As regular readers of this blog know, I grew up in Chicago on North Central Park Avenue across from the grounds of the Municipal TB Sanitarium. Entirely hidden by a border of towering trees and overgrown shrubs, the TB Sanitarium was such a mysterious place I barely noticed the other large, fenced-in parcel of land in the neighborhood.
The signs on that iron fence read Bohemian National Cemetery. Because the Sanitarium and the Cemetery were on opposites sides of the same stretch of Bryn Mawr Avenue and their wrought iron fences were identical, I used to think the two places were somehow related.
The northeast corner of the cemetery, on Bryn Mawr, is four blocks from my childhood home. Whenever my mother drove the car by the cemetery, I looked out from the back seat and saw bouquets and wreaths on nearly every marker and monument. Some days, the pastel pink, yellow and blue flowers looked bright and fresh; on other days, not so much. But the flowers were there, always.
Recently my high school friend Jennifer Stix and I joined a group of about fifty or so people on a two-hour walking tour of the cemetery, led by Albert Walavich and organized by the Friends of the Bohemian National Cemetery. We didn’t see many bouquets or wreaths, though. That’s because in this country people no longer regularly visit family graves.
“Except here they do,” someone in our tour group whispered.
The cemetery was founded in 1877, but the section along Bryn Mawr that I passed by so frequently in my childhood is the newest part. The older section, including the site of the first burial–a baby girl–lies behind the crenellated limestone gatehouse on Pulaski Avenue. Our tour guide led us deep into this section, on a journey back in time and across the ocean. Cemeteries like this one, Mr. Walavich told us, are like ethnic museums.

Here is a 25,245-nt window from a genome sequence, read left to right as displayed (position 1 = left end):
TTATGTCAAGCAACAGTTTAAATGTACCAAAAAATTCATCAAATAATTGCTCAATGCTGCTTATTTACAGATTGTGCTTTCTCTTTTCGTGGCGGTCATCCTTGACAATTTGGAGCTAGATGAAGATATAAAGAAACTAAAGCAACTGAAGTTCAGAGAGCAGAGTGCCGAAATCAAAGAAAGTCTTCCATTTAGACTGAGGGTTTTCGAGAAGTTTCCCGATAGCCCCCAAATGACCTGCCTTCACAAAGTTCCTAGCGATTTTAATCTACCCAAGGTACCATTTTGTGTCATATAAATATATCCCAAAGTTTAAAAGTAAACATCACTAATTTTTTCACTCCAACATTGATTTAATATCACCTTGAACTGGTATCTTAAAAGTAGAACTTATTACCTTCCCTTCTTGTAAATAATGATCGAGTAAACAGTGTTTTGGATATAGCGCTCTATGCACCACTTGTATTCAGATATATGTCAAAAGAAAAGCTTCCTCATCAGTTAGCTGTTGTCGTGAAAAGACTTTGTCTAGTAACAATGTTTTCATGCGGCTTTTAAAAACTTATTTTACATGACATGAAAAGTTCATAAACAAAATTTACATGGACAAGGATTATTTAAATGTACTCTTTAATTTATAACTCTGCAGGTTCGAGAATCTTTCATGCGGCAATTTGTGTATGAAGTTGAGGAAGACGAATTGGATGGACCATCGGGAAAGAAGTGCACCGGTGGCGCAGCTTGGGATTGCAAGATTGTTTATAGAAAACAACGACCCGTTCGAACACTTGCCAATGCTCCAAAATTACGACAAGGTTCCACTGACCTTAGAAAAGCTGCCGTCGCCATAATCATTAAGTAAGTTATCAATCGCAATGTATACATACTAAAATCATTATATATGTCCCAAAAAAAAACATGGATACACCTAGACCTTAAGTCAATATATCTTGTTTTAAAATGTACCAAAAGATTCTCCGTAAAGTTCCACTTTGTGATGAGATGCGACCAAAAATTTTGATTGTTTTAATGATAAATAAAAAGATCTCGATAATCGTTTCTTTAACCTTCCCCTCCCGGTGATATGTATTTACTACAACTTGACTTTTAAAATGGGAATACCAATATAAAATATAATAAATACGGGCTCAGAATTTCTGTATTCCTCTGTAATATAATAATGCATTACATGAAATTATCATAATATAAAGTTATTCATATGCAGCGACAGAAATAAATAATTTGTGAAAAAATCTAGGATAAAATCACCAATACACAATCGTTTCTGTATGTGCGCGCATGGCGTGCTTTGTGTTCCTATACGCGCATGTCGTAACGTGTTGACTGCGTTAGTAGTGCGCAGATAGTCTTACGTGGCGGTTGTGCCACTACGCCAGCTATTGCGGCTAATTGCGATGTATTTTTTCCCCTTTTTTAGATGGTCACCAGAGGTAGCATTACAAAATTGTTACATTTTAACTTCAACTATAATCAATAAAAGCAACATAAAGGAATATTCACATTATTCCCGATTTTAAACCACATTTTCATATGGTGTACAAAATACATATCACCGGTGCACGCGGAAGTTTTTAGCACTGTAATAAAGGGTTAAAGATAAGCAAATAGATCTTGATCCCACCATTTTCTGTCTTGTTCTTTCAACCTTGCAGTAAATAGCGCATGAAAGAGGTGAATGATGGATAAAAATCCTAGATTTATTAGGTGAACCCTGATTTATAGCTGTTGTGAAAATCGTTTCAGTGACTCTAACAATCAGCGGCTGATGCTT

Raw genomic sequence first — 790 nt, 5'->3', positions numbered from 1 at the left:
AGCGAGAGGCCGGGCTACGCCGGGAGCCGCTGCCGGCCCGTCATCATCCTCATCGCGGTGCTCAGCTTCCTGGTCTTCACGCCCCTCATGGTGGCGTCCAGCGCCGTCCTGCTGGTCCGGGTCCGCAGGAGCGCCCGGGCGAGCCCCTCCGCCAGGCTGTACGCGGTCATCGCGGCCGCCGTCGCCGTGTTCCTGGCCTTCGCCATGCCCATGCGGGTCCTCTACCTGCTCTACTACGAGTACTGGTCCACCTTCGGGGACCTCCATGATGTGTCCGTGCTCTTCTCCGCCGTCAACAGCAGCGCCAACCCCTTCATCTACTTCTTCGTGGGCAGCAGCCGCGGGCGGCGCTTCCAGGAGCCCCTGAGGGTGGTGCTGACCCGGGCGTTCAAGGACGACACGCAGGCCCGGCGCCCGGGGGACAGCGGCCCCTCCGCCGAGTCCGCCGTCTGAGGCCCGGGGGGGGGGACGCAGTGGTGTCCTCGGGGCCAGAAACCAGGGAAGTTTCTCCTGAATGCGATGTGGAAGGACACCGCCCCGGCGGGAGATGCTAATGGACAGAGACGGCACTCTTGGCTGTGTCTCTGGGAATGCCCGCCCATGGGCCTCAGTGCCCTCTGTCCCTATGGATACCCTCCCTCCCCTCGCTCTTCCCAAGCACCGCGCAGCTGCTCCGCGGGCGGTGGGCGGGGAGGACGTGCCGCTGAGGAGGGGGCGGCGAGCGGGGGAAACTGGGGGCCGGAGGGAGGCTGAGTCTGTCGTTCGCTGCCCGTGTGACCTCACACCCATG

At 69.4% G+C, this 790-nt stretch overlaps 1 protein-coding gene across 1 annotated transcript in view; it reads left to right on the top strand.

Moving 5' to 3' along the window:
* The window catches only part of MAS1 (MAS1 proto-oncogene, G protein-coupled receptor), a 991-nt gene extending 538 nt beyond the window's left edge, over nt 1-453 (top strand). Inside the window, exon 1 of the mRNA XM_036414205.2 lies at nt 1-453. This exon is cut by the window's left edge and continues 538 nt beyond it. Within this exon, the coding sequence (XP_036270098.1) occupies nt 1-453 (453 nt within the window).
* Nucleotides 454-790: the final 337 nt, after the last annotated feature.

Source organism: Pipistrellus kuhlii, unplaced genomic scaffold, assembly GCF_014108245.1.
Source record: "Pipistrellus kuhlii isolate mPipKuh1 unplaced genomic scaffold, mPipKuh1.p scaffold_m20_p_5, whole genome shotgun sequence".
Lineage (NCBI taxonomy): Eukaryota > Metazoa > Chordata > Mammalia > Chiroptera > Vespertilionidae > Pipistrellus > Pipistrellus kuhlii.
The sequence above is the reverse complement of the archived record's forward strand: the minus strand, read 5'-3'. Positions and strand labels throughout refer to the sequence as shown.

This, then, is a Czech museum dedicated to Bohemian, Moravian and Slovakian immigrants and their descendants who came to live in or pass through the Chicago area, although the cemetery now accepts burials of any ethnicity. And although crosses adorn many monuments, it isn’t a Catholic cemetery, either.
Ah, but what history we found there:
Four monuments in memory of those who fought in the Civil War, the Spanish-American War, World War I and World War II
A section devoted to victims of the Eastland ship disaster, many of whom were Czech
The mausoleum of Chicago mayor Anton Cermak, who was assassinated in 1933
The gravesite of the Kolar family, Mrs. O’Leary’s landlords
Famed Czech-American sculptor Albin Polasek’s monument dedicated to motherhood (Polasek headed the Art Institute of Chicago’s sculpture department for nearly 30 years.)
Sepia-colored photographs of the dead printed on porcelain and nailed to gravestones
“Resume” stones with symbols of the deceased’s profession, like the engraving depicting a butcher’s tools
Our tour guide mentioned that every year, on some anniversary, the Czech community paraded outside the the cemetery gatehouse along Pulaski Avenue. Long, traffic-stopping parades. Four blocks away, I never knew of the parades. Maybe that says something about the insularity of some Chicago neighborhoods in those days, maybe I just don’t remember.
In 2002, the Bohemian National Cemetery was designated a National Landmark. If you’d like to read more about the cemetery’s history, check out the resources I’ve linked below.
Next Monday: How about a seventh-inning stretch at the Bohemian National Cemetery?